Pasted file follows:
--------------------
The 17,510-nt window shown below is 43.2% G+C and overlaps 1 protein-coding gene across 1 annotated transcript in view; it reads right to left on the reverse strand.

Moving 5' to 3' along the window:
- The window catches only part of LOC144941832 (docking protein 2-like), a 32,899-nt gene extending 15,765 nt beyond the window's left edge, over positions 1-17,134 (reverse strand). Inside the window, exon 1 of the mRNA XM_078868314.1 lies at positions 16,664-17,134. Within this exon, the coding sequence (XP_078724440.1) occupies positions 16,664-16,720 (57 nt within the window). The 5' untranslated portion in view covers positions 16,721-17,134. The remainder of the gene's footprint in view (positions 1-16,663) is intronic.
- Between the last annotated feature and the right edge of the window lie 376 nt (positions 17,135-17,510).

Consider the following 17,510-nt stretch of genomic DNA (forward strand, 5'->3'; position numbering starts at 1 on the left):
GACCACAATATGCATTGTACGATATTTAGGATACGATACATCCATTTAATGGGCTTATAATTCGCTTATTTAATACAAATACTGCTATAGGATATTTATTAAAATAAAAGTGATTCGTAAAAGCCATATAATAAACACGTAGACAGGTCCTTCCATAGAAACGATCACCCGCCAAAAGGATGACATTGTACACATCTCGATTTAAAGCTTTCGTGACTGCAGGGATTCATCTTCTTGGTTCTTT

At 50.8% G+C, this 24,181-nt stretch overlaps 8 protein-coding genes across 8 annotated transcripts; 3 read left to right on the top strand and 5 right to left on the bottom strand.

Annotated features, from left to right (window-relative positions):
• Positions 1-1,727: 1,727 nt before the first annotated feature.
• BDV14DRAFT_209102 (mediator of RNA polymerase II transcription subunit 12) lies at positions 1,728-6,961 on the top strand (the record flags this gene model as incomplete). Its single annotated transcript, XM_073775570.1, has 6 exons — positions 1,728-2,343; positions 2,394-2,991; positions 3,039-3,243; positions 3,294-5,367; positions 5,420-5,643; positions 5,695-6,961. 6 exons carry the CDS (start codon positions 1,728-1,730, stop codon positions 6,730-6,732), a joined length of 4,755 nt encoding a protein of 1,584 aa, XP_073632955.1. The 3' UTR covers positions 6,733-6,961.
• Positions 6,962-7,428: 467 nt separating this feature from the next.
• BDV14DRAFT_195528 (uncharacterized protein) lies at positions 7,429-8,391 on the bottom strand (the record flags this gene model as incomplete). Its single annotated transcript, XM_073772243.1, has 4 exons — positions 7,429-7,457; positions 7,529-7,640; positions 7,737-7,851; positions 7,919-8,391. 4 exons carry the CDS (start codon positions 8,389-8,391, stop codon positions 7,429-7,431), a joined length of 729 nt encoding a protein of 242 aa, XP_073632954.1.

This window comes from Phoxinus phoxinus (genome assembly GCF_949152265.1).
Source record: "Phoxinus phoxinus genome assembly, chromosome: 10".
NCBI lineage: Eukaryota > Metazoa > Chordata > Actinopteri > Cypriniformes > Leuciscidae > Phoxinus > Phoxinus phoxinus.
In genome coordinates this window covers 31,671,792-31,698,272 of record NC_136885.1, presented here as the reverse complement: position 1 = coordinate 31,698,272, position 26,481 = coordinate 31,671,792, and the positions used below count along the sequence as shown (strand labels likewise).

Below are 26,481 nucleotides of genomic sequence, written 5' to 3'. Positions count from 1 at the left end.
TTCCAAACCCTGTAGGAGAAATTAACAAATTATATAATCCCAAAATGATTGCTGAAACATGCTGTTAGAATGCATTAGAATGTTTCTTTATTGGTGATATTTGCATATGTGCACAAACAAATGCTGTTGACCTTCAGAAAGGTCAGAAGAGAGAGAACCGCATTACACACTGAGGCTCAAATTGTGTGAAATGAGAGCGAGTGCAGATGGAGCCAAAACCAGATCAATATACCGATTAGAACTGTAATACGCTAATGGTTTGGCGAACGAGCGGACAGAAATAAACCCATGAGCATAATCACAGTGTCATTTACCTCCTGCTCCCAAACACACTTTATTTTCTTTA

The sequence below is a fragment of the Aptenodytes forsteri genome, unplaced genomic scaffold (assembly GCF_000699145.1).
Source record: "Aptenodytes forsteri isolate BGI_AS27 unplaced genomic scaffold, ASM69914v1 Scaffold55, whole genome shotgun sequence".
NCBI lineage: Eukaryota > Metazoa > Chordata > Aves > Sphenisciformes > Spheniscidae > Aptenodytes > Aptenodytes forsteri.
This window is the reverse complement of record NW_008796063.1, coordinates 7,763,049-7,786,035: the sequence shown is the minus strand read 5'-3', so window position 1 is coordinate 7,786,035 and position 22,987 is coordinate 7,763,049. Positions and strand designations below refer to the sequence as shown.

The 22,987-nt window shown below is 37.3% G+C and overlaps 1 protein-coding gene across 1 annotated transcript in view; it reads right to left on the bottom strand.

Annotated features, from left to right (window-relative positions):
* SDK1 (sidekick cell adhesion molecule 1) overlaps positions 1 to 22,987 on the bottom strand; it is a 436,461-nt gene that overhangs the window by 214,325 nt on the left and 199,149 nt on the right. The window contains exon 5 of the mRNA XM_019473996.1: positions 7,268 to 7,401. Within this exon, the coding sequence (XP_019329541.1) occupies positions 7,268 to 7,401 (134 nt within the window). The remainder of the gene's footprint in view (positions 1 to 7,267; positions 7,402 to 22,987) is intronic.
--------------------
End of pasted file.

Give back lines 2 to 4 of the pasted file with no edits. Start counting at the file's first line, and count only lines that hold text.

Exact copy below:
Moving 5' to 3' along the window:
- The window catches only part of LOC144941832 (docking protein 2-like), a 32,899-nt gene extending 15,765 nt beyond the window's left edge, over positions 1-17,134 (reverse strand). Inside the window, exon 1 of the mRNA XM_078868314.1 lies at positions 16,664-17,134. Within this exon, the coding sequence (XP_078724440.1) occupies positions 16,664-16,720 (57 nt within the window). The 5' untranslated portion in view covers positions 16,721-17,134. The remainder of the gene's footprint in view (positions 1-16,663) is intronic.
- Between the last annotated feature and the right edge of the window lie 376 nt (positions 17,135-17,510).